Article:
Thursday, July 23, 2009
Wednesday, July 22, 2009
Today was an amazing day! Instead of going to Emmanual we went up the mountain to El Shaddai. We sent out gardening teams out into the community to plant gardens (no : ) landscaping). Each team went to three homes. We gave out soccer balls to the kids at the homes also. It's really indescribable the way you feel the second you hand a child something as simple as a soccer ball and their face lights up with a grin from ear to ear.
Today I also met Motogo as he's known. He is the 4th child of 5 that are new to the childrens home. He's very quiet but loves to know someone is always there. He walked around all day with red paint on his forehead. It was almost like he was marked for me to find. He's a beautiful child with a kind heart. I spend the second half of the day holding him, holding his hand, or playing soccer. The best point of the day for me was when we were sitting listening to some of the girls sing. He reached over and grabbed my arm and pulled it across him and then grabbed my other arm and pulled it the opposite direction accross him. He just wanted to be hugged and loved. It was a glorious day!! El Shaddai was built by God and you see him everywhere you turn there.
Tonight at dinner Janine Maxwell, one of the head honchos at heart for africa spoke about aids and how it affects Swaziland and africa as a whole. With the Aids epidemic growing and education almost non exsistant or lacking, everyone is quite concerned about the World Cup being held in South Africa. This could potential spread or increase the spead of AIDS in countries where the disease is somewhat less prevalent. I encourage you and everyone you know to write a letter to FIFA and ask them to provide some sort of education or PSA to inform and educate people on this dangerous disease.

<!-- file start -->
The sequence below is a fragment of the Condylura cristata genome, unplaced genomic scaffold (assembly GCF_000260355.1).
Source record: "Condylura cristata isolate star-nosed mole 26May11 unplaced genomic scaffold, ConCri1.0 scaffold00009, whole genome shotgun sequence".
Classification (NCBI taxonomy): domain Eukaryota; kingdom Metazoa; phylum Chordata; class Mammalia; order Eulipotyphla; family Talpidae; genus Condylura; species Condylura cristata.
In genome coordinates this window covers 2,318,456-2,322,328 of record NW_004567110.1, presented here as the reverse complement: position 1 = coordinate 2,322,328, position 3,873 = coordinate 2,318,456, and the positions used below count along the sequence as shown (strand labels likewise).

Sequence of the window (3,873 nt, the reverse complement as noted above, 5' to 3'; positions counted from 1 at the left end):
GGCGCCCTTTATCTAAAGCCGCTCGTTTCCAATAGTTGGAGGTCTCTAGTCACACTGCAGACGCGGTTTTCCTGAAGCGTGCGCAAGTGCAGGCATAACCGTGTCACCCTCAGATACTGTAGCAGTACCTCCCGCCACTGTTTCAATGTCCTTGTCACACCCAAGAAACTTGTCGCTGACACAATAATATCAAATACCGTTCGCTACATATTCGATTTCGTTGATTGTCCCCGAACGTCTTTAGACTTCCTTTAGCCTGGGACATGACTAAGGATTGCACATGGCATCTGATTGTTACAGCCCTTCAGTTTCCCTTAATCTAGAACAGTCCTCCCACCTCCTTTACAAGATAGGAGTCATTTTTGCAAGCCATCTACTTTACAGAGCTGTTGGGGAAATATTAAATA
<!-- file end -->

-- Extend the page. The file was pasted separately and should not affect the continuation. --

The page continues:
I can't wait until Friday for Litsemba!
Sala Kahle! Goodbye!
Tuesday, July 21, 2009
I was to tired last night and passed out while typing this.
This entry is going to my personal experience of the past 2 days.
We finally had the chance to work at the childrens homes. Half were sent to El Shaddai, while the other half, including myself, were sent to Emmanuel. We drive 30 min on paved roads and 30 min on dirt/undeveloped roads to the home. The crazy thing about Swaziland is that everywhere you drive you run into burnt brush or a wildfire. Their winters are really dry and in the 70's so wildfires flare up all over the place. Somehow not many of them hit the home. Part of our job at Emmanuel was to clear 50 acres dry brush to create a fire break. We "planted a garden" which really was hand lanscaping of 3 acres of land. My group ended up digging a 5ft x 5ft x 2 1/2 ft. compost hole and man am I sore!! Towards the end of the day the kids came down to help, which great to see the team working along side the children. With a majority of the work done in the first two days, we spend the end of the day with the kids before we leave for the day. The kids looooove cameras. Many of them have never seen themselves and look amazed or bewildered by their photo and/orvideo.
The past two days has been phisically, emotionally and spiritually trying. Seeing the children and how happy they are with nothing, at least what we see as nothing. The kids crave love and affection. Many have been abandoned or their parents have died, many due to aids. The children run up to you with their arms raised and hope in their eyes. The people I've met her are amazing, American, Canadian, Taiwanese and Swazi a like and they all have one thing in common, hope.
Some facts about Swaziland:
- In 2020 there will be no one over the age of 18 in Swaziland if the aids epidemic continues at it's current pace.
- Swaziland has the highest aids rate Africa at 48%